Inside Tropicalismo with Mestre Dicinho

Mestre Dicinho dances O Quebra at Casa de Vidro, c. 1970. Photo: Hélio Hirsch. Courtesy of the artist

An exhibition at Sé Galeria, São Paulo clarifies and celebrates Dicinho’s relationship to Arte Popular

In a small house, now a gallery, in a peaceful modernist alley in São Paulo, Mestre Dicinho orchestrates an outburst of shamanic jungle animalia. Using vibrant, fauna-inspired works that merge sculpture and painting, the seventy-eight-year-old artist presents a frozen psychedelic bestiary. In knowing dialogue with the canonised artistic movements of modern and contemporary Brazilian art, the exhibition clarifies and celebrates Dicinho’s relationship to Arte Popular – nonerudite Brazilian artistic production, previously read as art naïf – an alignment that has kept him beyond the art-market and institutional map for decades.

On purple plinths in the centre of the first room are three large animal sculptures – a rooster about to crow (Galo, 2016), an opulent macaw seemingly in flight (Arara, 2015) and a docile horse, head turned to stare at its own tail (Cavalo, 2017). The dotted and colourful patterns that are painted onto the sculptures, triggering an optical impression of movement, are also applied to a series of wall works, which use a similarly pointillist patterning on relief surfaces created with a mixture of paper pulp, plaster and glue; a paste that Dicinho has named copageti and is the main material in all the works of the exhibition.

Dicinho’s decision to combine sculpture and painting goes alongside his merging of figurative and abstract motifs, offering an artistic conception based on the integration of natural and artificial as perceived by different cultural groups, such as Brazilian indigenous communities. His works, in intricate dialogue with each other, establish an aesthetic ‘ecosystem’ that wouldn’t completely work if the parts were separated.

Arara, 2015, copageti (glue, paper, plaster and paint paste), 156 × 93 × 66 cm. Courtesy the artist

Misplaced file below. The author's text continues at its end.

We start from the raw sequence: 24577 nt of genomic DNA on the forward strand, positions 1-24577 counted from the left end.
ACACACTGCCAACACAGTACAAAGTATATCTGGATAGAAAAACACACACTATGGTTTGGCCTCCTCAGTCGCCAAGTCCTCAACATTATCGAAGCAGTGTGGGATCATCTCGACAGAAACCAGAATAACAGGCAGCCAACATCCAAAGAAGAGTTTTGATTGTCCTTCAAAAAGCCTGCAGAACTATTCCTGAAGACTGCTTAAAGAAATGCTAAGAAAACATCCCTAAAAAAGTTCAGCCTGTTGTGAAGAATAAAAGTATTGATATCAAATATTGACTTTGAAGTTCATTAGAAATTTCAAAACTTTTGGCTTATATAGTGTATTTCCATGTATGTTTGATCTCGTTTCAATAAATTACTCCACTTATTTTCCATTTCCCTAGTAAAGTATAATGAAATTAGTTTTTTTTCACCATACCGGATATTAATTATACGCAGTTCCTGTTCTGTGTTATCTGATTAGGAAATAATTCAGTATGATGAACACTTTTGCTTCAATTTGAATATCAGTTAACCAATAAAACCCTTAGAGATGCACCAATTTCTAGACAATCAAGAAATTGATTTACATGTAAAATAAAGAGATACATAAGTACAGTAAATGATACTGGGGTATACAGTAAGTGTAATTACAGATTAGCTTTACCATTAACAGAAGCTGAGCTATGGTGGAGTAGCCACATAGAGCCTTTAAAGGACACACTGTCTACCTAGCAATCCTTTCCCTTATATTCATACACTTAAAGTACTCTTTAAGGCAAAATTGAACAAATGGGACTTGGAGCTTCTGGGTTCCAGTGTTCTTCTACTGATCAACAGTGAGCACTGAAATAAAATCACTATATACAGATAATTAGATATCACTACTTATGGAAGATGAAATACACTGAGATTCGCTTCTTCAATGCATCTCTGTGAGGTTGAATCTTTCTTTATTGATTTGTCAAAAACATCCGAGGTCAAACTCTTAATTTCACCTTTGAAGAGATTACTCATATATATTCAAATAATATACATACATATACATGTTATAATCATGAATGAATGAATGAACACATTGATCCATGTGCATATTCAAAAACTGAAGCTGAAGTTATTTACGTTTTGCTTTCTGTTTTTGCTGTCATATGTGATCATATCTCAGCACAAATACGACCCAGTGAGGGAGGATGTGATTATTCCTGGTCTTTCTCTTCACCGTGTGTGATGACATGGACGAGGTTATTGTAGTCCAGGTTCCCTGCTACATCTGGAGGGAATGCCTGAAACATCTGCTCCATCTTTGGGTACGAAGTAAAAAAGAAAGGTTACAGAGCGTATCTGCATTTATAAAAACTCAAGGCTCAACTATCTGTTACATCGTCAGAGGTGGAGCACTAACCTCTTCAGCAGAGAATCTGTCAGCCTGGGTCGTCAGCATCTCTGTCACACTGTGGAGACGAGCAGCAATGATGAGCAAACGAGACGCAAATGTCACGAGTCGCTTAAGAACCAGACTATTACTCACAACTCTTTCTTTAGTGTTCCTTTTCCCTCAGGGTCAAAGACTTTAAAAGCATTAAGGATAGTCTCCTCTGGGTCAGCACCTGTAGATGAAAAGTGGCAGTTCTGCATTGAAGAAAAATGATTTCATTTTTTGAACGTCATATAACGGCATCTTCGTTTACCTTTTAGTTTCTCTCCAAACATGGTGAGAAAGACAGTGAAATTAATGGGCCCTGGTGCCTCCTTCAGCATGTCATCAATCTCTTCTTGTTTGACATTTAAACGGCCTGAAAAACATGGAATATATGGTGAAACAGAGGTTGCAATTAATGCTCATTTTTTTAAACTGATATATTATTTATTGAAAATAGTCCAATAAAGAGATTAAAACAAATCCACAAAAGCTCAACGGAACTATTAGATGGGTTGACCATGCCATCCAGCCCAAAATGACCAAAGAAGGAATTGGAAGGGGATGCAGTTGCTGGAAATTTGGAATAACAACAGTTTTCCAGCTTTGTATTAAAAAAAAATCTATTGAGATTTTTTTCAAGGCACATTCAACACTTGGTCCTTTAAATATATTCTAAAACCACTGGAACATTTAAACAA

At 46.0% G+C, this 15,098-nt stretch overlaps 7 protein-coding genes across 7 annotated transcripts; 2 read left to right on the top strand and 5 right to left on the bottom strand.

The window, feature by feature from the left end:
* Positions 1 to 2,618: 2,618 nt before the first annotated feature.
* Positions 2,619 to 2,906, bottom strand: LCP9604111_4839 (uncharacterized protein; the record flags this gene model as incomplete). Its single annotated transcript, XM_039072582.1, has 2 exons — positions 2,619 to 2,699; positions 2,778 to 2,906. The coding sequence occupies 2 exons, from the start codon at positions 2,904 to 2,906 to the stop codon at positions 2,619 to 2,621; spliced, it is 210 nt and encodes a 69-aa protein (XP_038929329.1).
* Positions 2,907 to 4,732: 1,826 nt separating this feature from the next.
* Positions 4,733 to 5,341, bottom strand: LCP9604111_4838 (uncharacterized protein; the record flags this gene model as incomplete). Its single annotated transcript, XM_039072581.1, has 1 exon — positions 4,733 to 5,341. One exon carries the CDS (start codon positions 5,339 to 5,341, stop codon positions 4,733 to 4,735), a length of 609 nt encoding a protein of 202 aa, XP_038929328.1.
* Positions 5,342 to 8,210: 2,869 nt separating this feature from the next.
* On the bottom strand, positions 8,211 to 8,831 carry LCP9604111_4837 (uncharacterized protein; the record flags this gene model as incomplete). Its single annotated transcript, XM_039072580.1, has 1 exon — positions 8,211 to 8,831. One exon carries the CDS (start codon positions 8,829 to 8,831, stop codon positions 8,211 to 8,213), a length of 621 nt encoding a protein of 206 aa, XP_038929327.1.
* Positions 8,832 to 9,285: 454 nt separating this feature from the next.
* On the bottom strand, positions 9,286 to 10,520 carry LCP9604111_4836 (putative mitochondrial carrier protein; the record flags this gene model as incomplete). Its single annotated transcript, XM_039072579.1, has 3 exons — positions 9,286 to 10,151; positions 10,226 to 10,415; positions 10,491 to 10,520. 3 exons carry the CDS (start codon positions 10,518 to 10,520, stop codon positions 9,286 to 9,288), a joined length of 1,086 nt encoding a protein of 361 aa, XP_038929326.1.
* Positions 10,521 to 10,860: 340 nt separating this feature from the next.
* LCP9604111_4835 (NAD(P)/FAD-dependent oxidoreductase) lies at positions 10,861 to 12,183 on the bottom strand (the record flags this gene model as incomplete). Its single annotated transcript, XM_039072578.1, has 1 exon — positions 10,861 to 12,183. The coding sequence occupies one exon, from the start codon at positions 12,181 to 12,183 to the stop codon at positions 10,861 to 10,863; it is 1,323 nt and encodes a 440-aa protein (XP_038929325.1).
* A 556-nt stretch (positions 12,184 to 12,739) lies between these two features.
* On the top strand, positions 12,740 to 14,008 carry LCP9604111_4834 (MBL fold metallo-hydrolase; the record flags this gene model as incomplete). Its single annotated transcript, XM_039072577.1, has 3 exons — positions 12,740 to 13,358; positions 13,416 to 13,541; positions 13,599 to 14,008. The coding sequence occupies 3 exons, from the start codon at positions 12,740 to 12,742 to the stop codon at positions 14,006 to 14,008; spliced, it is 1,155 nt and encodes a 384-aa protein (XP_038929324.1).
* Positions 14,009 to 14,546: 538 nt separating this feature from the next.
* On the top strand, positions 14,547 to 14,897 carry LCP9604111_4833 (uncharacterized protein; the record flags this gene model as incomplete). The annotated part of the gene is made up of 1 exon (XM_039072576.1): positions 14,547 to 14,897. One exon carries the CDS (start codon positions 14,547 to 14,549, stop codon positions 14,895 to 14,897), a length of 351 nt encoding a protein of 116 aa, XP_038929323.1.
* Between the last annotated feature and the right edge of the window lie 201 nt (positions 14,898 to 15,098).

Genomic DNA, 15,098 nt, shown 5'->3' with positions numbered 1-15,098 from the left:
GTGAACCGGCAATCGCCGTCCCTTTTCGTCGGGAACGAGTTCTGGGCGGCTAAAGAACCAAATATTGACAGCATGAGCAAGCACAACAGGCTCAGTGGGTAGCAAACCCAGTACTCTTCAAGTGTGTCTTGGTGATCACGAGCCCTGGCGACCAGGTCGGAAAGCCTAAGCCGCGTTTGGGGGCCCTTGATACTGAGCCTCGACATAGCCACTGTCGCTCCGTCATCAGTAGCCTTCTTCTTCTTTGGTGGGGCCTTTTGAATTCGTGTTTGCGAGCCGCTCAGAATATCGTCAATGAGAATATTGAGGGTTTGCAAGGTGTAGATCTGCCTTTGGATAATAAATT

The show is a reminder of Dicinho’s centrality within Tropicalismo, the Brazilian transdisciplinary artistic counterculture of the 1960s that encompassed music, cinema, fashion and graphic design executed by – for the most part – self-taught artists. Dicinho is well known for the psychedelic cover of the 1969 album of the powerhouse diva Gal Costa, and for a goat sculpture inspired by Jimi Hendrix that is an icon of architect Lina Bo Bardi’s celebrated Glass House (1950–51) in São Paulo.

On the upper floor of the gallery dwells another group of animals, among them a whimsical floor-based sculpture of a dog (Cachorro, 2019), its neck spiralling in on itself, and the wall-hung O Corvo (1998), a painted relief depicting a raven. Combining curves and sharp angles, Dicinho’s design emphasises light and shadow over the sculpted surface, but as much as this produces a modernist aesthetic, its references fuse the Pop art imagery of The Beatles’ Magical Mystery Tour (1967) and the vernacular artistic expressions of Dicinho’s region, such as the work of those artists who produce toys and masks for Afro Brazilian religious festivities.

As an oppositional force to the military dictatorship that lasted from 1964 to 1985, Tropicalismo found in avant-garde experimentation and psychedelics an expanded cultural matrix of what Brazil could look and sound like, rejecting exotic, authoritarian and foreign prejudices. In this sense, Dicinho dwells on the study of animals not only for its direct relationship with Brazilian fauna, nor exclusively for ecological reasons, but to investigate more respectful ways of organising social relations, via an attentive gaze at natural relations and its unrestricted possibilities.

Mestre Dicinho at Sé Galeria, São Paulo, 26 August – 21 October

Most recent


We use cookies to understand how you use our site and to improve your experience. This includes personalizing content. By continuing to use our site, you accept our use of cookies, revised Privacy.